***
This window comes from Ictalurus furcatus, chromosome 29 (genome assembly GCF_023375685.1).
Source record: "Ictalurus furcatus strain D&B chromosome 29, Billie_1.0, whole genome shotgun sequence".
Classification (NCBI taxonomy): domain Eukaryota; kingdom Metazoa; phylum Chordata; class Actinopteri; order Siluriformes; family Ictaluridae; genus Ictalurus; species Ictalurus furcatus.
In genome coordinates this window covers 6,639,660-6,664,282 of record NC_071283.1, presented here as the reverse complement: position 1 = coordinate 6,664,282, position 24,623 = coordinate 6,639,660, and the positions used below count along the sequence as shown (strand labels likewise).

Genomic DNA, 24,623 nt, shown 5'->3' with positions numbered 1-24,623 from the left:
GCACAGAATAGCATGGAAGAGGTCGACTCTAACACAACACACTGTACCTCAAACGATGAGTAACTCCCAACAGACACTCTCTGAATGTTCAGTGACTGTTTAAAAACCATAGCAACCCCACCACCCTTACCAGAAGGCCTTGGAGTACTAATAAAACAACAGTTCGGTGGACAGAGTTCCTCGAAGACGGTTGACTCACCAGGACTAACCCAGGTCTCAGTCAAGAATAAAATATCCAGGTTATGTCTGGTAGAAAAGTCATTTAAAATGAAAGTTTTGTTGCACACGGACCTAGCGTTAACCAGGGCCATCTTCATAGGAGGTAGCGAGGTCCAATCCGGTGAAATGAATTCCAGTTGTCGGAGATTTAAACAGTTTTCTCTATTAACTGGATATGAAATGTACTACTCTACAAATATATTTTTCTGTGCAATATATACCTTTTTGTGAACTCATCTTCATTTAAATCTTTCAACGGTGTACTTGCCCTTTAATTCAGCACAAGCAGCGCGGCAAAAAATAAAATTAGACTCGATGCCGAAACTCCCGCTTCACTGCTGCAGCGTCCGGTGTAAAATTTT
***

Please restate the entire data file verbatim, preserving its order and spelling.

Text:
This window comes from Ictalurus furcatus, chromosome 29 (genome assembly GCF_023375685.1).
Source record: "Ictalurus furcatus strain D&B chromosome 29, Billie_1.0, whole genome shotgun sequence".
Classification (NCBI taxonomy): domain Eukaryota; kingdom Metazoa; phylum Chordata; class Actinopteri; order Siluriformes; family Ictaluridae; genus Ictalurus; species Ictalurus furcatus.
In genome coordinates this window covers 6,639,660-6,664,282 of record NC_071283.1, presented here as the reverse complement: position 1 = coordinate 6,664,282, position 24,623 = coordinate 6,639,660, and the positions used below count along the sequence as shown (strand labels likewise).

Genomic DNA, 24,623 nt, shown 5'->3' with positions numbered 1-24,623 from the left:
GCACAGAATAGCATGGAAGAGGTCGACTCTAACACAACACACTGTACCTCAAACGATGAGTAACTCCCAACAGACACTCTCTGAATGTTCAGTGACTGTTTAAAAACCATAGCAACCCCACCACCCTTACCAGAAGGCCTTGGAGTACTAATAAAACAACAGTTCGGTGGACAGAGTTCCTCGAAGACGGTTGACTCACCAGGACTAACCCAGGTCTCAGTCAAGAATAAAATATCCAGGTTATGTCTGGTAGAAAAGTCATTTAAAATGAAAGTTTTGTTGCACACGGACCTAGCGTTAACCAGGGCCATCTTCATAGGAGGTAGCGAGGTCCAATCCGGTGAAATGAATTCCAGTTGTCGGAGATTTAAACAGTTTTCTCTATTAACTGGATATGAAATGTACTACTCTACAAATATATTTTTCTGTGCAATATATACCTTTTTGTGAACTCATCTTCATTTAAATCTTTCAACGGTGTACTTGCCCTTTAATTCAGCACAAGCAGCGCGGCAAAAAATAAAATTAGACTCGATGCCGAAACTCCCGCTTCACTGCTGCAGCGTCCGGTGTAAAATTTT